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Who Is Held Accountable for a Commercial Truck Accident?

Tuesday, November 26, 2019

Serious and fatal commercial truck accidents occur every day. Although trucking companies and their drivers have dozens of strict federal safety laws to follow, mistakes and accidents still happen. In 2017, 4,657 fatal traffic accidents around the U.S. involved large trucks. Holding someone accountable for a commercial truck accident could result in change on an institutional level. A lawsuit could force a truck company to enhance its safety measures with help of a Dallas truck accident attorney. It could also lead to a compensatory award for injured victims. Identifying the defendant, however, is not always easy.

The Truck Driver

It was more common in the past for injured truck accident victims to hold at-fault truck drivers individually liable for damages. Most truck drivers work as independent contractors, not employees. Under previous federal law, a victim could hold a truck driver individually liable for damages if that driver was negligent, distracted, drunk, careless, reckless or otherwise responsible for causing the truck accident.

Today, however, most trucking companies will be vicariously responsible for their truck drivers, even as independent contractors, if they were on duty at the time of the crash. A truck driver may be independently liable, or liable through his or her own insurance company, if the driver was not on duty at the time of the accident.

The Truck Company

Current law upholds respondent superior, the common law doctrine of agency, in most truck accident claims. This law, also known as vicarious liability, states that responsibility for the acts of a subordinate (e.g. an employee) will go to the superior (e.g. an employer). In other words, a company will be responsible for the actions of its on-duty employees. Although most truck drivers are independent contractors, the trucking company that hired the driver will still be vicariously responsible under federal law if the crash occurred within the driver’s scope of employment. Scope of employment depends on several factors.

  • The time and place of the accident
  • The type of work the driver was performing at the time
  • Acts the employer reasonably expected the driver to perform
  • The amount of freedom the employee had at work
  • Whether the driver was engaged in a personal activity

In most cases, if a truck driver causes an accident through texting and driving, breaching the hours of service regulations, drunk driving, drowsy driving, speeding, making an unsafe lane change, or through other means, the truck company will be accountable. The truck company could also be responsible for an accident if it caused or contributed to the crash on a company level. Examples include hiring an unsafe truck driver, failing to conduct drug/alcohol tests and inadequately maintaining its trucks.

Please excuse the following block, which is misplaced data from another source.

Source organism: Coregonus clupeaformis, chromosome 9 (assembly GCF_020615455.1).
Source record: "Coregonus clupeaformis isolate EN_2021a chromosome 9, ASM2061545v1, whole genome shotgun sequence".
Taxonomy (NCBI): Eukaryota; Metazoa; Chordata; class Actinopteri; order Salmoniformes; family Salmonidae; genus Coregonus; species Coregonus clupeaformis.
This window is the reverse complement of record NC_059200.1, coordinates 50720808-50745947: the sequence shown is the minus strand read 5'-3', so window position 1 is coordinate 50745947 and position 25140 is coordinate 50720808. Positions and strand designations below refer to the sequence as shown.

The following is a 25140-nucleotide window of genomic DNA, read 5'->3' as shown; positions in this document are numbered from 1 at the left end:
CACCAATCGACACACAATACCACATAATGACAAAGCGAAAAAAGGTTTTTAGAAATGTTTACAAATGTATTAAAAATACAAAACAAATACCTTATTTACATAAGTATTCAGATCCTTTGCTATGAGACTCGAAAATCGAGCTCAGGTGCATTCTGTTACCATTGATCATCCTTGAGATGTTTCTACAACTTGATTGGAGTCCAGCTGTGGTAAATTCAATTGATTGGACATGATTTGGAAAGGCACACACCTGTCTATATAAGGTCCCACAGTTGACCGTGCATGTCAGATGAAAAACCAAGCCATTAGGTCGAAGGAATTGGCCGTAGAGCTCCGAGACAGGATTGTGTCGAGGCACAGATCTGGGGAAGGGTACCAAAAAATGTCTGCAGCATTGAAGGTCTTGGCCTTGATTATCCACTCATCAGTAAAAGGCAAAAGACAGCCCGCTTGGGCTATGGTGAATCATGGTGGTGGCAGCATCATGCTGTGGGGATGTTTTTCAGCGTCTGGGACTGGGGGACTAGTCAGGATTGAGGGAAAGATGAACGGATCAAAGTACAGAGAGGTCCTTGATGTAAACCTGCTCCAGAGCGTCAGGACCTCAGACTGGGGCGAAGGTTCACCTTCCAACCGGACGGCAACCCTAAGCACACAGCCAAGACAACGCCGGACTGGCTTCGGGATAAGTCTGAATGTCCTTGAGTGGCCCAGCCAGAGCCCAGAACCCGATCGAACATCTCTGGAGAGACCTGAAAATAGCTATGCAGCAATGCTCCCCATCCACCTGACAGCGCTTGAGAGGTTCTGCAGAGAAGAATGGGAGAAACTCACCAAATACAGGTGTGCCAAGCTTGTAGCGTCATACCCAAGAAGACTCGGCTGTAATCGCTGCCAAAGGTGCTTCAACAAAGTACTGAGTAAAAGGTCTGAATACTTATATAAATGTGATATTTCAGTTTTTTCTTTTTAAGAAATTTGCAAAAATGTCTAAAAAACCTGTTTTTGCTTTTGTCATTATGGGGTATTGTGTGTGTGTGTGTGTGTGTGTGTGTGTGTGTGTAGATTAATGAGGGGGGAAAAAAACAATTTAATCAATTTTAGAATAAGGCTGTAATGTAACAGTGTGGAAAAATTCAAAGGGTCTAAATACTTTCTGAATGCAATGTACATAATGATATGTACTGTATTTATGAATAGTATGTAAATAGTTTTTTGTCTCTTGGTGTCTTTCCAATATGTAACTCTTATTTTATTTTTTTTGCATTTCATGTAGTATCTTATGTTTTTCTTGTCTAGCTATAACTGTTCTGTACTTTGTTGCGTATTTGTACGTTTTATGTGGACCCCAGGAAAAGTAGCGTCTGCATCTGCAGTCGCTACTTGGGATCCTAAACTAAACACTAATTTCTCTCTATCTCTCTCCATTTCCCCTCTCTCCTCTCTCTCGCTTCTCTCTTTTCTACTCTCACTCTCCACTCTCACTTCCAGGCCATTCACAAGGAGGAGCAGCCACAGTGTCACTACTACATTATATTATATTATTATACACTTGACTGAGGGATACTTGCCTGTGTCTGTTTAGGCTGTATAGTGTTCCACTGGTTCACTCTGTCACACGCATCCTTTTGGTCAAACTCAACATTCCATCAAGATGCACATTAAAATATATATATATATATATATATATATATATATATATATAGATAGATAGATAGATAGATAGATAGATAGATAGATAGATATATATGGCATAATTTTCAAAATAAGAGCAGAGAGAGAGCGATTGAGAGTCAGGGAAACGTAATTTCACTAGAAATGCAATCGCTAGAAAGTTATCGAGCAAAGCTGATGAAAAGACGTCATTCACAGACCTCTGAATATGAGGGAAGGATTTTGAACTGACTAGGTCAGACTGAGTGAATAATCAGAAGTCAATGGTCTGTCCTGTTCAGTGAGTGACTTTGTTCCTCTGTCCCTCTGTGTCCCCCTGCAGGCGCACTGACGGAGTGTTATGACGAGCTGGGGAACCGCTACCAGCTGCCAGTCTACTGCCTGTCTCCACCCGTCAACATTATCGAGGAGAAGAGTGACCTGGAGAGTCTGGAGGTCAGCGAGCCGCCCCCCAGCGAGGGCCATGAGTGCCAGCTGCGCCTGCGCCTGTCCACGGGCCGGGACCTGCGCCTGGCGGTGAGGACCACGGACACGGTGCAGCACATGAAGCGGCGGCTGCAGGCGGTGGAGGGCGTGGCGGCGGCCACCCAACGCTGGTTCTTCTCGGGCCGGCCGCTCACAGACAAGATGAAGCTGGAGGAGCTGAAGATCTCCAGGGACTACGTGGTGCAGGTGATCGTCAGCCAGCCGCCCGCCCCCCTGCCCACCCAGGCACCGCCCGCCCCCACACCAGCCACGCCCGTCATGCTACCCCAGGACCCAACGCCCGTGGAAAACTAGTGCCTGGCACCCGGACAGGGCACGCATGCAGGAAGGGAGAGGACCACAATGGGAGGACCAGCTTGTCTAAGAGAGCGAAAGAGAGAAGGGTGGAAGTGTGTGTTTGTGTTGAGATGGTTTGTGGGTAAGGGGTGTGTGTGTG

A Product Manufacturer or Distributor

A trucking accident could come down to product manufacturer liability if a defective or dangerous vehicle part contributed to the crash. Examples include defective brakes, tires, accelerators, ignition switches, seat belts, airbags and steering columns. Most product liability claims do not require proof of negligence for the victim to obtain compensation. It is generally enough to prove that the auto part had a defect and that this is what caused the crash.

Multiple Defendants

Some truck accident claims involve the liability of multiple parties, not just the company or the driver. Other liable parties could include a cargo loading company, the owner of the commercial truck, a property owner or a government entity. If more than one party shares fault for the truck accident, all could be jointly and severally liable for damages. Each party may be equally responsible for paying for all the victim’s damages or only responsible for the portion of damages he or she caused. For example, a truck company could be partially liable for a drowsy driver, but a product manufacturer could share responsibility for defective brakes. A truck accident lawyer can help a victim determine the identity of the defendant(s).

Posted by admin at 4:21 pm

What are Common Signs of Nursing Home Negligence?

Thursday, October 20, 2016

Our nation’s elderly are our greatest living accounts of history. They’ve lived through many of our nation’s greatest moments and often have a story to tell. Unfortunately, not everyone treats senior citizens with respect. Nursing home abuse and negligence are on the rise – a recent study from Cornell University found the actual incidence of elder abuse is about 24 times higher than reported to law enforcement or social services. Of the many types of abuse, psychological abuse is the most common. Learn about elder abuse, the signs of neglect, as well as when you should consult an attorney.

What is Elder Abuse?

As defined by the Center for Disease Control and Prevention (CDC), elder abuse is any type of abuse or neglect of someone age 60 or older, performed by a caregiver, loved one, or anyone with whom there is an expectation of trust. Nursing home professionals, for example, should take care of residents.

While many types of abuse show a specific intent to harm, neglect is a little different. Nursing home neglect involves a breach of duty or providing substandard care to a patient, resulting in harm.